Interaction between beneficial organisms in control of spider mite Tetranychus urticae (Koch.)
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Institute of Plant Protection – National Research Institute, Department of Biological Control Władyslawa Węgorka 20, 60-318 Poznań, Poland
Żaneta Fiedler
Institute of Plant Protection – National Research Institute, Department of Biological Control Władyslawa Węgorka 20, 60-318 Poznań, Poland
Journal of Plant Protection Research 2012;52(2):226–229
Strict regulations limiting the availability of synthetic pesticides on vegetable crops in greenhouses have created a new challenge for plant protection. Many pests such as whiteflies, thrips aphids, spider mites, and other, still remain dangerous and difficult to control on vegetable crops in greenhouses. In the experience of many and in a review of world literature, it has been noted that effective methods of biological control of many pests are already available, or can be easily adapted for practice. According to the Polish Directives, biological methods should be used prior to any application of chemical products. Thus, biological control is a priority in plant protection, especially for vegetable crops in greenhouses. Tetranychus urticae is the most important pest in greenhouse crops. Successful control of this pest is very difficult. In laboratory studies the predator mites Amblyseius swirskii and Phytoseiulus persimilis showed a high efficacy when used together to control of two-spotted spider mites (86% mortality). When predators were used separately they were less effective against the pest (about 63% mortality). The studies showed that A. swirskii was competitive with P. persimilis populations for controlling the two-spotted spider mite. Other predators mites: Amblyseius degenerans and Amblyseius californicus used in the experiments demonstrated neutral interaction.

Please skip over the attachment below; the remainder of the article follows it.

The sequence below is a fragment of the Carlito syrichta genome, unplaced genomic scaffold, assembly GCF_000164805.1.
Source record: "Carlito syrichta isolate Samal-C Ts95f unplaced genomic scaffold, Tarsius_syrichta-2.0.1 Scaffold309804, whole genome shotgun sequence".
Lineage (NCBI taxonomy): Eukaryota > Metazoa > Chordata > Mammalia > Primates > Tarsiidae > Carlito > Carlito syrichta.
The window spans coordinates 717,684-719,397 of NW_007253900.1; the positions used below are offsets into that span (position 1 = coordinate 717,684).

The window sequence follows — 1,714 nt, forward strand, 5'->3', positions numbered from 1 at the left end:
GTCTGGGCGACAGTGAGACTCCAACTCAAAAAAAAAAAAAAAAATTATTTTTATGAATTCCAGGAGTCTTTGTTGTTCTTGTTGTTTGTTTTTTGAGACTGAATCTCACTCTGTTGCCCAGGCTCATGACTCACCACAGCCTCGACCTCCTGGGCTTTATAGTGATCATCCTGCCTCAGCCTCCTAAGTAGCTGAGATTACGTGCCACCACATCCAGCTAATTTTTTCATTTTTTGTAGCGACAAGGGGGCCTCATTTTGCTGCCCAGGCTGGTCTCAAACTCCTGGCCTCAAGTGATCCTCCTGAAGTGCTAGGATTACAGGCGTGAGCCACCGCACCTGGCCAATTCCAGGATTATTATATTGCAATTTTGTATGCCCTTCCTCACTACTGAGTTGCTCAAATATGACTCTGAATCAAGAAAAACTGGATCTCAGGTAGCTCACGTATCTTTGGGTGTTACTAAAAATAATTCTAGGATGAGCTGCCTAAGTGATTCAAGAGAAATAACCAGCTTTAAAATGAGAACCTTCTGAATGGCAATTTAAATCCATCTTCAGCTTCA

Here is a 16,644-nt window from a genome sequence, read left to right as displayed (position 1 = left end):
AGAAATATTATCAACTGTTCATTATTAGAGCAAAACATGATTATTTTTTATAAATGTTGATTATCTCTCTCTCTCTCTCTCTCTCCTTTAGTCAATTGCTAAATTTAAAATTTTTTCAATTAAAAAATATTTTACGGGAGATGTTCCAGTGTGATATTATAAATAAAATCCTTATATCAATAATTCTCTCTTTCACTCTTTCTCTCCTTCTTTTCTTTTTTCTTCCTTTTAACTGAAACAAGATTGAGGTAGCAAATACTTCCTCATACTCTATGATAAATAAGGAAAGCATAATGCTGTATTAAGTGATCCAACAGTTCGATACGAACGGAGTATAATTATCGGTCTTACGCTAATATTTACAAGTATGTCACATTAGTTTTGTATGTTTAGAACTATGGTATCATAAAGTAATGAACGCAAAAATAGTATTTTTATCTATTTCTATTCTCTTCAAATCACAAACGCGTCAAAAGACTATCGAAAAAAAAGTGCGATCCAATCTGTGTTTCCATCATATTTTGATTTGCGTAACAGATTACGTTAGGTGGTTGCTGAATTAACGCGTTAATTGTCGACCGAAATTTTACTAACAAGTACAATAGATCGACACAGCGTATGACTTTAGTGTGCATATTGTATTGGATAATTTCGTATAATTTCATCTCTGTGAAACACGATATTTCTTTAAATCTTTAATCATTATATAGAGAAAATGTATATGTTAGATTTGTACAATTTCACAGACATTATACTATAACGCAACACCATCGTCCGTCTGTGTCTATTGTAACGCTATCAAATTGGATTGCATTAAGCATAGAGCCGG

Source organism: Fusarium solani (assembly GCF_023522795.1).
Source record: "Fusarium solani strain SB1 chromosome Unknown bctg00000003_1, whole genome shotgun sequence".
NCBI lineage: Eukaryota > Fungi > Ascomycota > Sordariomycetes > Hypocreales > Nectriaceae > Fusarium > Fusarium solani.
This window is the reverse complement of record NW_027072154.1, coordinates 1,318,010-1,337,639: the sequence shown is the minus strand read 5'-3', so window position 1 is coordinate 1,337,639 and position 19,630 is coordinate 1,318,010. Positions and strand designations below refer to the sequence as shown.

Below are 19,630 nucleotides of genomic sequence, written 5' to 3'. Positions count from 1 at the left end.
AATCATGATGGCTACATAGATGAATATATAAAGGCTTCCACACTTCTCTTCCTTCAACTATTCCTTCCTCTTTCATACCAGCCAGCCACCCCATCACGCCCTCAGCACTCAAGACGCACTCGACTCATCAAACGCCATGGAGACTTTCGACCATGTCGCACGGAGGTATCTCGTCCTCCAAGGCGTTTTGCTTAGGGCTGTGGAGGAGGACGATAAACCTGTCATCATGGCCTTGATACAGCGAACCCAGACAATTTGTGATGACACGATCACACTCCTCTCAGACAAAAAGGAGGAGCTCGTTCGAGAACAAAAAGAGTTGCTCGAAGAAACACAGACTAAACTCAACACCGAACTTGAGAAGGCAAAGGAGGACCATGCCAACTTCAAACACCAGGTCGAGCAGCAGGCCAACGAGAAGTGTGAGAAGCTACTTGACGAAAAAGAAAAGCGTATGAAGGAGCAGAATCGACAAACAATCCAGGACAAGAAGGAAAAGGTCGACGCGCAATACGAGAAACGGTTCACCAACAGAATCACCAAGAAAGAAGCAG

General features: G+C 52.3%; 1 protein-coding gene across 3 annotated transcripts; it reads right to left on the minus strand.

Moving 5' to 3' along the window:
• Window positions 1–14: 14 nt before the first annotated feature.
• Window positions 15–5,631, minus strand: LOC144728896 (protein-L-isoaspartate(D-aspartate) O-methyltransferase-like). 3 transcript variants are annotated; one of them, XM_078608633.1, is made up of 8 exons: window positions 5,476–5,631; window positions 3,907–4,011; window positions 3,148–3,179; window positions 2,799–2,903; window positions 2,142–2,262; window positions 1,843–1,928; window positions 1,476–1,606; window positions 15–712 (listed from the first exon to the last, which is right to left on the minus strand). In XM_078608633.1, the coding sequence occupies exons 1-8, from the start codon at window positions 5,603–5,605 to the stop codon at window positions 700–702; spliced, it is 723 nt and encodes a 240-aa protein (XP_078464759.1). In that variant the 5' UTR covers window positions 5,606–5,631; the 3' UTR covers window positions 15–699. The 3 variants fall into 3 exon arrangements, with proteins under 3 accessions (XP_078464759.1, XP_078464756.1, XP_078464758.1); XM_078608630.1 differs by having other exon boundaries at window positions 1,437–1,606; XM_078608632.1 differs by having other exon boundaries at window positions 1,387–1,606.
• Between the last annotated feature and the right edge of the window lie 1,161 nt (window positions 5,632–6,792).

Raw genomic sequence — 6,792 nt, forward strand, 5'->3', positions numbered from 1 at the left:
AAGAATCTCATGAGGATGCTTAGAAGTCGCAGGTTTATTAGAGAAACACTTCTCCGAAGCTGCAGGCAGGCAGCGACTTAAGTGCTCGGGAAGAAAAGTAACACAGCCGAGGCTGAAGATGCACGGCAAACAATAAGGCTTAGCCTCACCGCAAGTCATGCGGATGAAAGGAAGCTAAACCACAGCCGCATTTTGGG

The authors have declared that no conflict of interests exist.
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